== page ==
Album Review: Moe Pope – Life After God

Moe Pope – Life After God
Brick Records: 2010

Ah, Boston. It’s the last place in America where you can get into a fistfight without fear of someone pulling the biscuit out the oven to tilt the odds in their favor.  The hip-hop concerts were so buckwild, rappers stopped doing shows there out of safety concerns. But when they’re not busy stabbing their best basketball player and not pronouncing their R’s, Boston can produce some pretty good rappers, including Guru, Reks, Edo G, and Benzi- I mean, um, nevermind. Also hailing from Boston is Moe Pope, formerly of Mission/Crown City Rockers and Project Move, who has been touted by URB as the “Best Rapper in Boston.” I’m not ready to start crowning him yet, as I think Reks makes fantastic music and Grey Hairs was easily one of 2008’s best albums. However, Moe Pope deserves to be mentioned in the same breath off the strength of Life After God, his latest album, produced entirely by Rain with the exception of one Headnodic beat.

Life After God is experimental, yet familiar, in that it contains many key elements of that true-school hip-hop that we all know and love, such as jazz samples, boom bap, and rock music. Rain uses these influences as purely inspiration rather than imitation, a skill that a lot of these beatmakers out here are lacking. Moe holds up his end of the bargain, as he, too, draws from rap’s rich history to fuel his rhymes. The last verse on “Rock Me I” is a tribute to hip-hop legends and does a thorough job of listing off some of hip-hop’s most memorable symbols that are unique to the culture. Favorites include “Freeway’s beard,” “Nas’ pen,” and “the eagle on Ghostface’s wrist.” Coupled with “Rock Me II”, both tracks bring a positive vibe that strives to capture what we love about hip-hop

Technically speaking, Moe is equally impressive in that he has FLOW. His style is reminiscent of AZ, he seems to have total control of what he’s saying and he just rolls right along in “Foolish,” which features fellow talented Bostonian Reks. Rain does an excellent job in providing Moe with a sound that is equal parts golden-age hip-hop and experimental, as some of the beats dip their toes into trip-hop. As is the case with when I listen to trip-hop, the albums seem longer because of the sheer variety of sounds to listen to. Life After God seems that way as well, despite running a tidy 40 minutes. 40 minutes doesn’t leave much room for error, and the album only slips once (see “Bang Bang”), but a quick click of the “Next” button and you’re into the exceptionally jazzy  “Good Vibe II,” one of a handful of enjoyable musical interludes on the album.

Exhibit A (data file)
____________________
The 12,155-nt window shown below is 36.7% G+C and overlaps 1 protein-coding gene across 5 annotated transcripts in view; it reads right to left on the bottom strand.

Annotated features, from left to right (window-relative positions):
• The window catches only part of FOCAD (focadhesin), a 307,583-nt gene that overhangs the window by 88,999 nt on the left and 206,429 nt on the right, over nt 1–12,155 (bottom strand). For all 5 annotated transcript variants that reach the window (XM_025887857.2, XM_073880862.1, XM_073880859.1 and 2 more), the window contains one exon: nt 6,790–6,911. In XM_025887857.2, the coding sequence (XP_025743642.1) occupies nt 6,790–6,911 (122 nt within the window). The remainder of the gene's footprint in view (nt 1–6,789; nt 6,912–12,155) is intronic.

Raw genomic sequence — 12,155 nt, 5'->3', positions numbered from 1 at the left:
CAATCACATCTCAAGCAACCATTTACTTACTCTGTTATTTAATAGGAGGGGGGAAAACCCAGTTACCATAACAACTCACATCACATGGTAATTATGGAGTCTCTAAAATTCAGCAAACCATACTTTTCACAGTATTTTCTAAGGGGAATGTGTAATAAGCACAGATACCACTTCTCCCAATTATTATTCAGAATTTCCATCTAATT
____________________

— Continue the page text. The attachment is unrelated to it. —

Admittedly, Life After God took a couple of spins to appreciate (I’m always wary of albums that don’t have drugs and violence. It’s a personal bias). But upon further review, it’s a fine tip of the cap to the legends that came before Moe Pope and Rain. The album is chock-full of references and sound bites from classic tracks that hip-hop heads will catch and smile to themselves because they get it. Life After God isn’t exactly for the gangstas, but it’s certainly for the true-schoolers and is one of the stronger albums of the year so far.

★★★★☆
4 out of 5

7 thoughts on “Album Review: Moe Pope – Life After God

Leave A Reply
  1. Fred Castano|

    Say word!?!? I heard Boston was still the fistfight capital!

    I’m from Cali, born and raised. I work 2 blocks from the beach, I say “dude”, and haven’t seen snow since the Clipse tour stopped here

    I appreciate the props DL, thank you man. And yup, this is the Moe Pope from Project Move

  2. D.L. Chandler|

    Is this the same Moe Pope from Project Move? If so, I like dude a great freaking deal. I gotta peep this.

    Good writing, Fred. I wish I could do that style.

    Peace

  3. For real. Boston’s got more biscuits than a KFC family value meal.

  4. Bang Bang is one of my favourites on the album, for what it’s worth. They saved the best till last though: Bullitt is the pick for me. He reminds me of Elzhi a lot of the time, hopefully he’ll start getting as much attention.

  5. Fred is DEFINITELY from Cali, Boston hasn’t been safe for fistfights in many, many years.

    Assholes with little girly pistols: they’re everywhere.

  6. You’d think he would be from Boston, but Fred’s from Cali.

  7. haha so I’m guessing Fred’s from Boston too… anyway interesting that there’s only one Headnodic beat considering how well their styles match up but looking forward to see what Rain can do. In any case anything that gets 4 potholes can’t be bad

Leave your reply